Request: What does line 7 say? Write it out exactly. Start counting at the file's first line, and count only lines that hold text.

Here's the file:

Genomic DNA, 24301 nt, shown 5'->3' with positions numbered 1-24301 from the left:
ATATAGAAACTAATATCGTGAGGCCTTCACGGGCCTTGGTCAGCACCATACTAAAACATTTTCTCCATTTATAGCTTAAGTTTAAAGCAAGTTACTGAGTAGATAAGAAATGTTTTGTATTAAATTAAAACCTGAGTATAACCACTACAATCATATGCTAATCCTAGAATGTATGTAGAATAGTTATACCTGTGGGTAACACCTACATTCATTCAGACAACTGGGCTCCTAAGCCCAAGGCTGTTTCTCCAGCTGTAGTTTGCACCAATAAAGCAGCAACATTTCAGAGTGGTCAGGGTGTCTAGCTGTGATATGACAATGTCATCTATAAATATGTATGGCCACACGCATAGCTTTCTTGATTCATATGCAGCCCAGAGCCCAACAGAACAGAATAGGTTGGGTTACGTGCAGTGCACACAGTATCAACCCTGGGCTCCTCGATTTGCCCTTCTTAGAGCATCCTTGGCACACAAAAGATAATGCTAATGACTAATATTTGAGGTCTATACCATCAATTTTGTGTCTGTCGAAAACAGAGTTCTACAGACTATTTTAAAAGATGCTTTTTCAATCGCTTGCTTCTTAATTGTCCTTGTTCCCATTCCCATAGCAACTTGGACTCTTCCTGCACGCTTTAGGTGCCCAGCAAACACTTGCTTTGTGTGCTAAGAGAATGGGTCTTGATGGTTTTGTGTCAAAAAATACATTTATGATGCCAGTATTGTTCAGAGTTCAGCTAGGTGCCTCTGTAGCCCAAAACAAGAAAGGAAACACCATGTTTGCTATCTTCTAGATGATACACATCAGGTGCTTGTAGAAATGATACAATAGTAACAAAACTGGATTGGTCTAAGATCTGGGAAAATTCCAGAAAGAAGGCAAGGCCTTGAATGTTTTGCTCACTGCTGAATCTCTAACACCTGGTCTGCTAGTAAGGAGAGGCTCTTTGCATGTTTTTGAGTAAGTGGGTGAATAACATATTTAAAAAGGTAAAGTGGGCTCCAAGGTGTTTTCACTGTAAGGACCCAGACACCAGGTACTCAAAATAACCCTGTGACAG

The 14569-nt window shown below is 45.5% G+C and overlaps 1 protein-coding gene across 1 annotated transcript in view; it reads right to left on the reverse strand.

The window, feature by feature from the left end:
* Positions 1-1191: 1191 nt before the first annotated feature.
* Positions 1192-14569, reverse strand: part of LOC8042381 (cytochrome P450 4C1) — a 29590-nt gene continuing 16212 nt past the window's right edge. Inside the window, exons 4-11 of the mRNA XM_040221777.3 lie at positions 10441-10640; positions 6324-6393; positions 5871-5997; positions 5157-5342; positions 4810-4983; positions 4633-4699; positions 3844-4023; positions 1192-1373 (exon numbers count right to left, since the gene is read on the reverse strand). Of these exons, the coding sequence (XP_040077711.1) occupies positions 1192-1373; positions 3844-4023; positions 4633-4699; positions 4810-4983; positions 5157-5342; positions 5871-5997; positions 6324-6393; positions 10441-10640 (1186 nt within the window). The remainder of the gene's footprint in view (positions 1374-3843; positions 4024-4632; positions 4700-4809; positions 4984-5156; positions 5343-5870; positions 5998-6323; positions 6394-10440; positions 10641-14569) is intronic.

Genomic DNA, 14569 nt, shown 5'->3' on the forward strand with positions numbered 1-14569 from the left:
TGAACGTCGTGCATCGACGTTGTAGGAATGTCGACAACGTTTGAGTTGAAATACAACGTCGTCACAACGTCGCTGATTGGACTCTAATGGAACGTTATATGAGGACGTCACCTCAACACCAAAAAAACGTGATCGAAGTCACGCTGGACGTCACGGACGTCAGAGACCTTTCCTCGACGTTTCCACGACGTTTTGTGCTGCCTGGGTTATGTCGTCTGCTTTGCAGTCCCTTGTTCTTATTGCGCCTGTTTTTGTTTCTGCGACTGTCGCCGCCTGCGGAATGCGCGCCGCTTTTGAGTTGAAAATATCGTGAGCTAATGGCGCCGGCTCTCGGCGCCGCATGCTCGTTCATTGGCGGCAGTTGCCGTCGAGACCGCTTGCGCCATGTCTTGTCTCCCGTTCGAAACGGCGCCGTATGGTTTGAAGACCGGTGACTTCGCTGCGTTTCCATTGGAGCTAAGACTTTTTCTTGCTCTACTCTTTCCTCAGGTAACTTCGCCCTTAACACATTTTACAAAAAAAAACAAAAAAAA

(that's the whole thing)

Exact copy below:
Genomic DNA, 14569 nt, shown 5'->3' on the forward strand with positions numbered 1-14569 from the left: